In various embodiments, as mentioned above, the rule set for service class assignment based on DPI may be remotely configurable via broadcast or unicast messages from a portal or server. Keyword criteria, logical operations for classifying packets based on their contents, ordering of operations, precedence of operations, and the like may be specified as part of the rule set. This may facilitate updating of the manner in which mobile devices treat packets for transmission, for example in terms of the QoS, security, priority, or other aspects of treatment.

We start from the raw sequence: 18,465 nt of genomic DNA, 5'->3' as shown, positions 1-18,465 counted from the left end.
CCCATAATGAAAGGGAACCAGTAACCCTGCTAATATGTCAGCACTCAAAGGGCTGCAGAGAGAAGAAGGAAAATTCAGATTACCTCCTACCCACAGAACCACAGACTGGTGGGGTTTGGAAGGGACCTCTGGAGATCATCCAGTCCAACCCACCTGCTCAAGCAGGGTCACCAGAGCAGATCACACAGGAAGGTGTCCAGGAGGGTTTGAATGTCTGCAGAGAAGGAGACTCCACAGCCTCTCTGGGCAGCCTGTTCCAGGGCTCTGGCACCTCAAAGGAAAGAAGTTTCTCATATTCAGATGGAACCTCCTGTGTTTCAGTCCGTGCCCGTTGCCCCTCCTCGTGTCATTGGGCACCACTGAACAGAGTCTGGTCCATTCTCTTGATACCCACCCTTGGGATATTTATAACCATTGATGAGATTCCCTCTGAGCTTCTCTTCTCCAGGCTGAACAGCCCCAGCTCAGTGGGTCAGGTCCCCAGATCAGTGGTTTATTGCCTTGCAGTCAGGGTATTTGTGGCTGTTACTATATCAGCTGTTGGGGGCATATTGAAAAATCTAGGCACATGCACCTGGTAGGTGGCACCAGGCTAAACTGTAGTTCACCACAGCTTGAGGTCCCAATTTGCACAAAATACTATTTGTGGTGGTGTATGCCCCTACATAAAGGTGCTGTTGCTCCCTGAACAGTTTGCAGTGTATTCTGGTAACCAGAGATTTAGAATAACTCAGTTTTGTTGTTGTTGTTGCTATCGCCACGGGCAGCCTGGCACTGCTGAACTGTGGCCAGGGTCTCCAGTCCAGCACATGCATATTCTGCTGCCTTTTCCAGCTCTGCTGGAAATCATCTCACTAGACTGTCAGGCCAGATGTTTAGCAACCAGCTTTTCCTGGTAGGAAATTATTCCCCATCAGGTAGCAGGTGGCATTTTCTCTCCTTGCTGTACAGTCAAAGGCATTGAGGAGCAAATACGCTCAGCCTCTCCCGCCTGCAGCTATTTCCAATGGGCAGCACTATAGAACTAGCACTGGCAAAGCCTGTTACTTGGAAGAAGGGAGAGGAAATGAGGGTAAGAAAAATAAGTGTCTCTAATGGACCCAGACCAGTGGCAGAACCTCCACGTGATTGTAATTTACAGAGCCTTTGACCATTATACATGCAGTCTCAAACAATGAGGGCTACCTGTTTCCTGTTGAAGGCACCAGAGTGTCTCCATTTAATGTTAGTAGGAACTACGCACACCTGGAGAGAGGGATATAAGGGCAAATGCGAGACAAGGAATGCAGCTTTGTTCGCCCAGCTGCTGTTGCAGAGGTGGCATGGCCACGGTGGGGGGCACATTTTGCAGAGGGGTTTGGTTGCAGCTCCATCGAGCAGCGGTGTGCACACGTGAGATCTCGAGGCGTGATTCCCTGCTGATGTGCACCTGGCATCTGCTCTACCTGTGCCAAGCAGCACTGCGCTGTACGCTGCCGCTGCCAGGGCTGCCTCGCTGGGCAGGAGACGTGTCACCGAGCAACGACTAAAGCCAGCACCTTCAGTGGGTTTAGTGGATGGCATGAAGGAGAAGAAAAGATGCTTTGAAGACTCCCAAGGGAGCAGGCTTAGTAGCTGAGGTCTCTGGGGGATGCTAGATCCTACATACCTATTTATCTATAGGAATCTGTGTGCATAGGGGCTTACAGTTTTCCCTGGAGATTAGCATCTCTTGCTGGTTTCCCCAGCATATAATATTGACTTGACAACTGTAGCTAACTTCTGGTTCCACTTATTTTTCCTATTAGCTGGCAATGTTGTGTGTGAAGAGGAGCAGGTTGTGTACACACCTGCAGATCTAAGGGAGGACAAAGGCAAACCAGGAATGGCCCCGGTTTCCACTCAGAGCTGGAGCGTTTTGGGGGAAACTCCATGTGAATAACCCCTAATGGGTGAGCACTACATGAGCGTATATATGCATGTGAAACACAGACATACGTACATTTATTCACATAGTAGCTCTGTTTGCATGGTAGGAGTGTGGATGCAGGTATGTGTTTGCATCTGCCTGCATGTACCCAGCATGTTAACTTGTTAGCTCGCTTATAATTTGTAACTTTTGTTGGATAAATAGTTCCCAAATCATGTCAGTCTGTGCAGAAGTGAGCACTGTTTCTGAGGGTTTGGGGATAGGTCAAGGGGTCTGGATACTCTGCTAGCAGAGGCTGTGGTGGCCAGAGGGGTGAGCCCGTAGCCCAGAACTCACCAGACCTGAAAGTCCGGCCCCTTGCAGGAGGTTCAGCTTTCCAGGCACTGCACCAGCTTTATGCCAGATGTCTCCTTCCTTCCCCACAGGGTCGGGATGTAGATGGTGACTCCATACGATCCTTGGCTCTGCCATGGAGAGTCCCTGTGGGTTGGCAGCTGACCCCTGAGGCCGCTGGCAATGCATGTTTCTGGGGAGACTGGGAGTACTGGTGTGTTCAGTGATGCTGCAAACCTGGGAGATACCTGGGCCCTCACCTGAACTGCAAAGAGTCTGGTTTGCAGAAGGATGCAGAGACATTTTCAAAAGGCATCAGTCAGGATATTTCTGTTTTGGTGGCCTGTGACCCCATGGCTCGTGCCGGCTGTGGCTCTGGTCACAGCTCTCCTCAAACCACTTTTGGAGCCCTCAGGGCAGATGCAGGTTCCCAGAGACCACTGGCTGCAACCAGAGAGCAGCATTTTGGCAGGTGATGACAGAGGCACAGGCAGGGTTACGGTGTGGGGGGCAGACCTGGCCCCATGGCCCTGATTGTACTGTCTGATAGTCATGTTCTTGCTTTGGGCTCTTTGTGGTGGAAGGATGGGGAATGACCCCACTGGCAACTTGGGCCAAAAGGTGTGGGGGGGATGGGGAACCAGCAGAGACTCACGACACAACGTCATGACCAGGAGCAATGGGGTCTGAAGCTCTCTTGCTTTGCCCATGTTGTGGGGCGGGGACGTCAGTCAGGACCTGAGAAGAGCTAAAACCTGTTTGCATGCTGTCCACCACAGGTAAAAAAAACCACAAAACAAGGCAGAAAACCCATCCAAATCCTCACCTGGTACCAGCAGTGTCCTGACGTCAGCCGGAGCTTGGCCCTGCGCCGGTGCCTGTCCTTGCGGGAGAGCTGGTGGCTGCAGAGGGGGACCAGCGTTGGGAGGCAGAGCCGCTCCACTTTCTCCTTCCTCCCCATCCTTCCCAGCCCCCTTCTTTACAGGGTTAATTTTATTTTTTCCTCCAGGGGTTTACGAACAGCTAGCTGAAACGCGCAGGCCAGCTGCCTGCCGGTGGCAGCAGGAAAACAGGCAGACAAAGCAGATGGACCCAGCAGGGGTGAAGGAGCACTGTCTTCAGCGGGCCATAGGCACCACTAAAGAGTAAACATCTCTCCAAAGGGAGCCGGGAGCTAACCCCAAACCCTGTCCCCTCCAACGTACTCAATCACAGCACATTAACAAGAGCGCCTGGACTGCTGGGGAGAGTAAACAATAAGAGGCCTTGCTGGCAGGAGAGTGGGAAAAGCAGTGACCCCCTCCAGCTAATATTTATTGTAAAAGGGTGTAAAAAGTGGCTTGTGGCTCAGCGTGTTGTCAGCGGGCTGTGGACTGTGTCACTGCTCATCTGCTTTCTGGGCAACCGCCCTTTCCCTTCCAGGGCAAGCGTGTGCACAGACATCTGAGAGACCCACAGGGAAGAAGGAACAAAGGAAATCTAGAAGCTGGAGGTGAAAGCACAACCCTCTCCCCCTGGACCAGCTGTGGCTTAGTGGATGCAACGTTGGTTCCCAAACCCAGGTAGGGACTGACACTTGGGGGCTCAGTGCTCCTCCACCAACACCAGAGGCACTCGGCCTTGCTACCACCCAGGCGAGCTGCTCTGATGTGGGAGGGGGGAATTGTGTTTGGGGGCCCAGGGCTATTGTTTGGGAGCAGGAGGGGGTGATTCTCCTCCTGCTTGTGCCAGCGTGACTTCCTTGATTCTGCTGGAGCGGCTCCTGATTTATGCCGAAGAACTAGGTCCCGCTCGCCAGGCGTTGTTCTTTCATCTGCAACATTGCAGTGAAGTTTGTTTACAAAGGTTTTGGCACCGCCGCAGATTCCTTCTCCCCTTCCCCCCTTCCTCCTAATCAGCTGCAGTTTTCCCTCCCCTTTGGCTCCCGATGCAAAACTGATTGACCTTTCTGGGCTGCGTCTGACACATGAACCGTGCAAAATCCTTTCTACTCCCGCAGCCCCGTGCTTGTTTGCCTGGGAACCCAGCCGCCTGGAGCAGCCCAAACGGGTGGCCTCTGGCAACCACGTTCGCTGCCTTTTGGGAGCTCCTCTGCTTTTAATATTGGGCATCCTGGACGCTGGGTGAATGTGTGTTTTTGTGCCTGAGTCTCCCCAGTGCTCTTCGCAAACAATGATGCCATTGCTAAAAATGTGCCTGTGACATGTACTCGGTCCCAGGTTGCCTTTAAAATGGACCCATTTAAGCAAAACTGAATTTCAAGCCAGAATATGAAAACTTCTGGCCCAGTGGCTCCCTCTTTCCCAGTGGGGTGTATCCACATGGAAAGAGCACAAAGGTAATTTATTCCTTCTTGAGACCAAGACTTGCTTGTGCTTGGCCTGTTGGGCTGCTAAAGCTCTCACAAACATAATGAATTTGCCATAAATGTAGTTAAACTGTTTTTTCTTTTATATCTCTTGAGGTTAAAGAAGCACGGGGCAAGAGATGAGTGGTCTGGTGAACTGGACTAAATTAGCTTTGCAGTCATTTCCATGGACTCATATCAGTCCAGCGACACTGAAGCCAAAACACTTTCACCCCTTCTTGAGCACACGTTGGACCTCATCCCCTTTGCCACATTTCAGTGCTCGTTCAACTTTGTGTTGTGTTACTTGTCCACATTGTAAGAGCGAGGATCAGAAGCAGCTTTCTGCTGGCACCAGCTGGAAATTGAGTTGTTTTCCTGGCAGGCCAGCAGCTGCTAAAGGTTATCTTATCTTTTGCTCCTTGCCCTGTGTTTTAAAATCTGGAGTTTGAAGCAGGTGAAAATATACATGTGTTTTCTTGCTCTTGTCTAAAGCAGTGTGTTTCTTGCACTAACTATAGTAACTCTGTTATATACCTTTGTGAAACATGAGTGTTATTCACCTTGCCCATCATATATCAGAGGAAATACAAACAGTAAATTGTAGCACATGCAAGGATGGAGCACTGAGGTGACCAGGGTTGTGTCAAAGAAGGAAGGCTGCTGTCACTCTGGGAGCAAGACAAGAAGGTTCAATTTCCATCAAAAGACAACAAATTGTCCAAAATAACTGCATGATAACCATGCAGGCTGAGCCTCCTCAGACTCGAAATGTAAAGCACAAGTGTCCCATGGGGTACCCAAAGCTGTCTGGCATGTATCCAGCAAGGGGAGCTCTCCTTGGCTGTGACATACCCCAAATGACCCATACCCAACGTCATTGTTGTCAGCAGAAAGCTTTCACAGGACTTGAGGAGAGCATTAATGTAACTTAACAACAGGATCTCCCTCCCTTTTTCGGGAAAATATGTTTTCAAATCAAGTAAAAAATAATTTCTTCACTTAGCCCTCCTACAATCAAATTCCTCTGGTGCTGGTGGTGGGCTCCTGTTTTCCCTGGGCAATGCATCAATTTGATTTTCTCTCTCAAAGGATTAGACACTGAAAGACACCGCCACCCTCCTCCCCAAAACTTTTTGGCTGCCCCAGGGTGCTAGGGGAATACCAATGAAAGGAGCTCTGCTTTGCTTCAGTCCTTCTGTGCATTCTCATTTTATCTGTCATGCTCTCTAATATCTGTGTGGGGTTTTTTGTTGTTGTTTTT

In some embodiments, packets generated by an application running on the wireless device are buffered. Buffering comprises storing application packet contents for further processing, such as DPI. In some embodiments, buffering may also comprise or be associated with generating responses for transmission back to the application, for example in order to prompt the application to transmit further data for use in DPI classification and/or in order to maintain a connection made by the application, for example by avoiding timeout events.

In some embodiments, connect operations are buffered by the network access module or by an associated connection buffering module. This may include buffering connection requests outgoing from the wireless device, for example as generated by specified applications running on the device.